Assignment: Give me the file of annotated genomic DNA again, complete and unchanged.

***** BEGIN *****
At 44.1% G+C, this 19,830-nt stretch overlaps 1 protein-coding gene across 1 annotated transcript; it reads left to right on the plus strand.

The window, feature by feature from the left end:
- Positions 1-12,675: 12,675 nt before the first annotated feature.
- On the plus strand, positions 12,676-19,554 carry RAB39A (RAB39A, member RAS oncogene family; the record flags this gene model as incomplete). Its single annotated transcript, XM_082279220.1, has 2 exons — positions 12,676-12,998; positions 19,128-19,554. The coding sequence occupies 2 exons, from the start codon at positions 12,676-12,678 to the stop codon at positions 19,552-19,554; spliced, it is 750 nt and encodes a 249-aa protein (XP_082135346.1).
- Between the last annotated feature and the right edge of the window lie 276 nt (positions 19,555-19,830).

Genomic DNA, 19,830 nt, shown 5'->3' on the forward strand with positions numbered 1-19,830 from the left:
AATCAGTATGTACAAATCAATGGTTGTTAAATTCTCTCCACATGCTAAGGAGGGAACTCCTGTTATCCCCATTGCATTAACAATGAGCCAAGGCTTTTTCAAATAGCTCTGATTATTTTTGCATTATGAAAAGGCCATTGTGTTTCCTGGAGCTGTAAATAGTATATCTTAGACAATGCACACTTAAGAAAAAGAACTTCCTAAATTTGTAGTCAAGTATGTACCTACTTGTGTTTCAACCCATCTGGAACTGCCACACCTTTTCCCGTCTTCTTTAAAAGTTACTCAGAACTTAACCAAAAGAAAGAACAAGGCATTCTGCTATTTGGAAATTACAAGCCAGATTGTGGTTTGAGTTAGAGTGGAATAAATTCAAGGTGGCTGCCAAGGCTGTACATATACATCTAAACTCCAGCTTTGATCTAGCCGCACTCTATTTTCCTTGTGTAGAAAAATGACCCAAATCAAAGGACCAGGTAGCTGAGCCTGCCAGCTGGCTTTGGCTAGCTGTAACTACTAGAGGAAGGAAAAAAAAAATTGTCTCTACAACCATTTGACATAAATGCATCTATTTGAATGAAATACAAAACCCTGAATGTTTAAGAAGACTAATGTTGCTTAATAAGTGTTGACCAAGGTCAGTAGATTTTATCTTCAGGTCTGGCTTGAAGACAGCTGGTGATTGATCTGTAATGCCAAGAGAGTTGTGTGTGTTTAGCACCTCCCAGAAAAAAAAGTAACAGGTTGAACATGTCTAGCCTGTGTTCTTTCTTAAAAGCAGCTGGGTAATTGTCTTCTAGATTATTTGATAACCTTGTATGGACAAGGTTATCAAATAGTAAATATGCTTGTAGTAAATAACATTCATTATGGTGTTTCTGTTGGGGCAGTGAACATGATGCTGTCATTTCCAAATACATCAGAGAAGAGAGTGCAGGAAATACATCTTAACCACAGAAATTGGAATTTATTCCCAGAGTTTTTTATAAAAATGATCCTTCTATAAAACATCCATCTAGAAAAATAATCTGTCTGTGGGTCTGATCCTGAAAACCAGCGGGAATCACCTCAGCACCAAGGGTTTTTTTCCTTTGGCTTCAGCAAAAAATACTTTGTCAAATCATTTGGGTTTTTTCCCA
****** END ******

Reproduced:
At 44.1% G+C, this 19,830-nt stretch overlaps 1 protein-coding gene across 1 annotated transcript; it reads left to right on the plus strand.

The window, feature by feature from the left end:
- Positions 1-12,675: 12,675 nt before the first annotated feature.
- On the plus strand, positions 12,676-19,554 carry RAB39A (RAB39A, member RAS oncogene family; the record flags this gene model as incomplete). Its single annotated transcript, XM_082279220.1, has 2 exons — positions 12,676-12,998; positions 19,128-19,554. The coding sequence occupies 2 exons, from the start codon at positions 12,676-12,678 to the stop codon at positions 19,552-19,554; spliced, it is 750 nt and encodes a 249-aa protein (XP_082135346.1).
- Between the last annotated feature and the right edge of the window lie 276 nt (positions 19,555-19,830).

Genomic DNA, 19,830 nt, shown 5'->3' on the forward strand with positions numbered 1-19,830 from the left:
AATCAGTATGTACAAATCAATGGTTGTTAAATTCTCTCCACATGCTAAGGAGGGAACTCCTGTTATCCCCATTGCATTAACAATGAGCCAAGGCTTTTTCAAATAGCTCTGATTATTTTTGCATTATGAAAAGGCCATTGTGTTTCCTGGAGCTGTAAATAGTATATCTTAGACAATGCACACTTAAGAAAAAGAACTTCCTAAATTTGTAGTCAAGTATGTACCTACTTGTGTTTCAACCCATCTGGAACTGCCACACCTTTTCCCGTCTTCTTTAAAAGTTACTCAGAACTTAACCAAAAGAAAGAACAAGGCATTCTGCTATTTGGAAATTACAAGCCAGATTGTGGTTTGAGTTAGAGTGGAATAAATTCAAGGTGGCTGCCAAGGCTGTACATATACATCTAAACTCCAGCTTTGATCTAGCCGCACTCTATTTTCCTTGTGTAGAAAAATGACCCAAATCAAAGGACCAGGTAGCTGAGCCTGCCAGCTGGCTTTGGCTAGCTGTAACTACTAGAGGAAGGAAAAAAAAAATTGTCTCTACAACCATTTGACATAAATGCATCTATTTGAATGAAATACAAAACCCTGAATGTTTAAGAAGACTAATGTTGCTTAATAAGTGTTGACCAAGGTCAGTAGATTTTATCTTCAGGTCTGGCTTGAAGACAGCTGGTGATTGATCTGTAATGCCAAGAGAGTTGTGTGTGTTTAGCACCTCCCAGAAAAAAAAGTAACAGGTTGAACATGTCTAGCCTGTGTTCTTTCTTAAAAGCAGCTGGGTAATTGTCTTCTAGATTATTTGATAACCTTGTATGGACAAGGTTATCAAATAGTAAATATGCTTGTAGTAAATAACATTCATTATGGTGTTTCTGTTGGGGCAGTGAACATGATGCTGTCATTTCCAAATACATCAGAGAAGAGAGTGCAGGAAATACATCTTAACCACAGAAATTGGAATTTATTCCCAGAGTTTTTTATAAAAATGATCCTTCTATAAAACATCCATCTAGAAAAATAATCTGTCTGTGGGTCTGATCCTGAAAACCAGCGGGAATCACCTCAGCACCAAGGGTTTTTTTCCTTTGGCTTCAGCAAAAAATACTTTGTCAAATCATTTGGGTTTTTTCCCA